Ohio Starts Year with More Than 60,000 Jobless Claims
COLUMBUS, Ohio — Initial and continuing unemployment claims in the state continued their upward trend as the Ohio Department of Job and Family Services reports more than 60,000 combined claims for the week ended Jan. 1.
The department reported 12,349 initial jobless claims last week, up from 11,955 the week prior. Continued unemployment claims also increased for the third straight week to 48,846, up from 42,654 the week ended Dec. 25.
The state reported 61,195 total claims for the week ended Jan. 1.
Ohio’s unemployment rate in November was 4.8% compared to the national rate of 4.2%. Ohio’s labor force participation rate in November was 61.3%, which is lower than the national rate of 61.8%.
Pennsylvania reported 12,169 initial jobless claims for the week ended Dec. 25, the most recent data available from the Center for Workforce Information & Analysis. That’s up from the 8,599 claims reported the week prior. Continued claims were down in the commonwealth for the third straight week to 83,164 from 84,168 the week ended Dec. 11.
Nationally, the number of Americans applying for unemployment benefits rose last week but remained at historically low levels, suggesting that the job market remains strong.
U.S. jobless claims rose by 7,000 last week to 207,000. The four-week average of claims, which smooths out week-to-week gyrations, rose by nearly 4,800 to just below 205,000. Despite the increases, the numbers show that weekly claims are below the 220,000 typical before the pandemic struck the U.S. economy in March 2020.
The highly transmissible omicron variant so far does not appear to have triggered significant layoffs.
“New jobless claims are up a bit in the latest week but remain close to the lowest levels in decades,’’ said Mark Hamrick, senior economic analyst at Bankrate. “This suggests workers can be reasonably confident about job security and an upbeat employment outlook for this year.”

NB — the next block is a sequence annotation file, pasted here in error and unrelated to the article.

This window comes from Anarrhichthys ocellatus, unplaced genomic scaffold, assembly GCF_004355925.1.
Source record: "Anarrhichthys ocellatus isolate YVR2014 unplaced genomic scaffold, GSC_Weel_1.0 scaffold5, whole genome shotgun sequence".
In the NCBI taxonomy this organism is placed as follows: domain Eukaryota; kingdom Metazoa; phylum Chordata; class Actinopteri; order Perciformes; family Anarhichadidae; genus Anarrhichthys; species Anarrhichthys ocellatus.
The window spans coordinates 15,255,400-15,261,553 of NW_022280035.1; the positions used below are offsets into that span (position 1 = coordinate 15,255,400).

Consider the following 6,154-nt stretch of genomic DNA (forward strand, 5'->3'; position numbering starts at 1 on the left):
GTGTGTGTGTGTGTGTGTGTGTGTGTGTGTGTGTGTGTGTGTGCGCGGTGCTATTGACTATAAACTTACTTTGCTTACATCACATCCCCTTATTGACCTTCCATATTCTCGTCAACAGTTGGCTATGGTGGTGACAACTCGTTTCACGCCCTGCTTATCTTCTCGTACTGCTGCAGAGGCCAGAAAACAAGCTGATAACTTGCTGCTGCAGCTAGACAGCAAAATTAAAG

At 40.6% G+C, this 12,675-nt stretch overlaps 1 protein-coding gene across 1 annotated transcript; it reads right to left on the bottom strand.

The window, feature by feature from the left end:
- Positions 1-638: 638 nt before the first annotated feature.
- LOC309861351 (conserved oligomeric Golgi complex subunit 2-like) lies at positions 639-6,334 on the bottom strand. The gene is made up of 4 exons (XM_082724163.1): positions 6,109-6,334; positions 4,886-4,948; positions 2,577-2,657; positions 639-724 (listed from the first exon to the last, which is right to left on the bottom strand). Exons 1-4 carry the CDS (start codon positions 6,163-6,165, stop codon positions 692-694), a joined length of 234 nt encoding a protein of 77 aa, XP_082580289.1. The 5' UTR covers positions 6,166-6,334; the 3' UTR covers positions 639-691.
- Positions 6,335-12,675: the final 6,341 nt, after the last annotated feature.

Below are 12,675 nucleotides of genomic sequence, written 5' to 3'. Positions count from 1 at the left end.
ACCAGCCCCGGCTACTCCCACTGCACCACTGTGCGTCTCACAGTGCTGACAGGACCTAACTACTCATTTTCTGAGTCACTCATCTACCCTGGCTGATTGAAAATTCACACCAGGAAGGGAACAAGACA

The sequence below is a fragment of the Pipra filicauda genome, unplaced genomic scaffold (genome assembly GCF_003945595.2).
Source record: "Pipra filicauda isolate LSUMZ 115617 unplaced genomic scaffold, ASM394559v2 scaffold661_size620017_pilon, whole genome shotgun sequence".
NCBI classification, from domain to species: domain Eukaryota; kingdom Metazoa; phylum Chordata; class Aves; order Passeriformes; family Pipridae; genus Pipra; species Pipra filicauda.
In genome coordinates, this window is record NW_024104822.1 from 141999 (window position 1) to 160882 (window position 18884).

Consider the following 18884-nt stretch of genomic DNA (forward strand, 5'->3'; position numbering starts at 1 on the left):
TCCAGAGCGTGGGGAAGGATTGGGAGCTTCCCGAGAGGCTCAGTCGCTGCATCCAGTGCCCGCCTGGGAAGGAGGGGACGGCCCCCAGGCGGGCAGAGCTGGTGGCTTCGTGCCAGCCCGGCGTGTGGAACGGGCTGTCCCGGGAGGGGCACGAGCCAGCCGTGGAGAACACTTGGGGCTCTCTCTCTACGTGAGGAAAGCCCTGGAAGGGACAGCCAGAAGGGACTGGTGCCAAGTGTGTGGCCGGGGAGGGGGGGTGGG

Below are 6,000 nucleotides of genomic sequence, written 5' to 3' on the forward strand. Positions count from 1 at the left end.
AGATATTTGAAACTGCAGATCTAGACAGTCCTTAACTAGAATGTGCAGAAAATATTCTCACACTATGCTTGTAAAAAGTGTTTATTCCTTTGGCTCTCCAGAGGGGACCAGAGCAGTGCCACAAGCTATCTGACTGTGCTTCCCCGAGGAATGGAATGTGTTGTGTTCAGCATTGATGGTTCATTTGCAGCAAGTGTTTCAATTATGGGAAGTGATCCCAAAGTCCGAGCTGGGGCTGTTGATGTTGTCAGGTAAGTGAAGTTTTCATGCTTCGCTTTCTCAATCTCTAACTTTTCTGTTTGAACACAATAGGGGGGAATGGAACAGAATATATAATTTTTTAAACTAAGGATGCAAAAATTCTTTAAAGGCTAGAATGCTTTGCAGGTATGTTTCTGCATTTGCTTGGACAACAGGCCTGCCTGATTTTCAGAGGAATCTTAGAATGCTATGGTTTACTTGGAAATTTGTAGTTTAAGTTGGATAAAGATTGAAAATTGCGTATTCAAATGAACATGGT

Altogether, nearly 1.8 million Americans were collecting traditional unemployment aid the week that ended Dec. 25.
Employers are reluctant to let workers go at a time when it’s so tough to find replacements. The United States posted 10.6 million job openings in November, the fifth highest monthly total in records going back to 2000. A record 4.5 million Americans quit their jobs in November — a sign that they are confident enough in their prospects to seek something better.
The job market has bounced back from last year’s brief but intense coronavirus recession. When COVID hit, governments ordered lockdowns, consumers hunkered down at home and many businesses closed or cut back hours. Employers slashed more than 22 million jobs in March and April 2020, and the unemployment rate rocketed to 14.8%.
But massive government spending — and eventually the rollout of vaccines — brought the economy back. Employers have added 18.5 million jobs since April 2020, still leaving the U.S. still 3.9 million jobs short of what it had before the pandemic. Economists expect that Friday’s jobs report will show that the economy generated another 400,000 jobs in December, according to a survey by the data firm FactSet.
The unemployment rate has fallen to 4.2%, close to what economists consider full employment.
The Associated Press contributed to this article.
Published by The Business Journal, Youngstown, Ohio.